The town of Dunvegan, northwest of Portree, grew up around Dunvegan Castle. This is the seat of the chiefs of Clan MacLeod and the castle has been their home for well over 700 years. It has many clan relics on display, including a Fairy Flag with a most interesting history! Nearby, visit the Talisker Whisky Distillery for a wee dram (shot).
After exploring Skye, continue on to the islands of Lewis and Harris. First of all, drive to Uig in the north of Skye, stopping off to see the Old Man of Storr and Quirang. Then catch a ferry across to Tarbert on the island of Harris, to continue your tour of Scotland’s islands on the Outer Hebrides.
The Outer Hebrides: The Isle of Lewis and Harris
The Outer Hebrides are even more remote than the Inner Hebrides, sitting at the westernmost point of Britain and facing the Atlantic Ocean. They are made of the oldest rock on earth, laid down over 3,000 million years ago. Even more than in the Inner Hebrides, Gaelic is the spoken language here, though some communities today speak English. This is probably due to the relative isolation of the Outer Hebrides.
Don’t miss Lewis and Harris. Technically the one island, Lewis and Harris, connected only by a small peninsula, are often referred to as if they were two separate islands. Both are remote and almost treeless, including countless waterways and miles of white sandy beaches. Lewis is known for its wild moorlands, while the more mountainous Harris is the home of Harris Tweed.
Humans have lived on Lewis for 6,000 years, living mainly off the sea. For centuries, the peat bogs on the eastern shores of Lewis and Harris provided islanders with fuel. Prior to this, the woodlands covering the islands would have been the main source of energy. The Viking raiders certainly made extensive use of the woodlands for fuel and the lack of woodlands may be due to this. Today, there are only a few natural areas of woodland, as well as those planted in the mid 19th century near Lews Castle (a 19th century castle located just west of Stornoway, the islands biggest town).
One of the clues to the early culture of Lewis is the standing stones of Calanaish. In fact, these form a famous archaeological monument of the Outer Hebrides, equivalent to Stonehenge in the south of England. This megalithic complex has 13 stones in a circle with a series of radiating stones. The Neolithic people who built the arrangement probably used it to determine events related to the sun and the moon.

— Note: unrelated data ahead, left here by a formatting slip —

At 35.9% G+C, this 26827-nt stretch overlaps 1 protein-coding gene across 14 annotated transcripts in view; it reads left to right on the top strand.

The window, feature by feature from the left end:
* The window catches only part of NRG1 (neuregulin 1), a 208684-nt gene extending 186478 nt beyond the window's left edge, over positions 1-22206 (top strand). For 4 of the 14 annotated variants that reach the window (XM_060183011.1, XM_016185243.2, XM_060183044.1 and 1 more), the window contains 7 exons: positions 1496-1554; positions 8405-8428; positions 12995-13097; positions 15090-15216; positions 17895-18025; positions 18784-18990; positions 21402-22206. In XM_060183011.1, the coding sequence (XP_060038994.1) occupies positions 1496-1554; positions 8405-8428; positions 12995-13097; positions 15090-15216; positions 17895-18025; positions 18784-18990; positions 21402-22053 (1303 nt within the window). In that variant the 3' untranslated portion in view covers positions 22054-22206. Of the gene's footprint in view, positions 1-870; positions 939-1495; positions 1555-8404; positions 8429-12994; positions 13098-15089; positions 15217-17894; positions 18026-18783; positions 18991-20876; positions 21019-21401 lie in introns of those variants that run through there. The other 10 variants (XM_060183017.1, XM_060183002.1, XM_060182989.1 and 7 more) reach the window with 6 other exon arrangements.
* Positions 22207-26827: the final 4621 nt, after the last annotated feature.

Make sure not to miss the Iron Age Carloway Broch (or Dun Carloway). A broch is an ancient round stone building used for housing and protection. Despite its age, Carloway Broch is well preserved. Scholars believe building began in the first century BCE, and it was occupied until 1300. In 1972, archaeologists found evidence of past hearths, together with ash and pottery.
Tarbert, the capital of Harris, is on the narrow peninsula to the south of Lewis. The main centre is Stornoway, in the northeastern side of Lewis. Don’t forget to try the local cheese and smoked fish! From here you can drive across to Arnol on the western coast, and visit the Blackhouse to learn about crofting life.
The Scottish Highlands
After spending time on Lewis, take the ferry from Stornoway across to mainland Scotland’s dramatic northern coast at Ullapool. Then drive through the Scottish Highlands to Thurso, across the northernmost tip of Britain. This route takes you through varied Highland scenery, from mountainous moorland and dazzlingly white beaches to gently undulating green pastureland, home to Highland cattle.
While travelling this route, stop off at Knockan Crag and visit the Smoo Cave at Durness. The spectacular rock formations at Knockan Crag are internationally famous, being one of the most important sites for understanding the formation of Northern Britain’s landscape. Don’t miss Dunnet Head, the most northerly point of mainland Britain (John o’ Groats is nearby). On a clear day, you’ll be able to see the Orkney Islands to the north, and the length of Scotland’s north coast.
The Northerly Islands: Orkney and Shetland islands
To get to the Orkney Islands, take the short ferry trip from Scrabster across the Pentland Firth to Stromness on the main Island. Make sure to look out the window: you’ll sail past the rock stack known as the Old Man of Hoy, and the red sandstone cliffs of St John’s Head.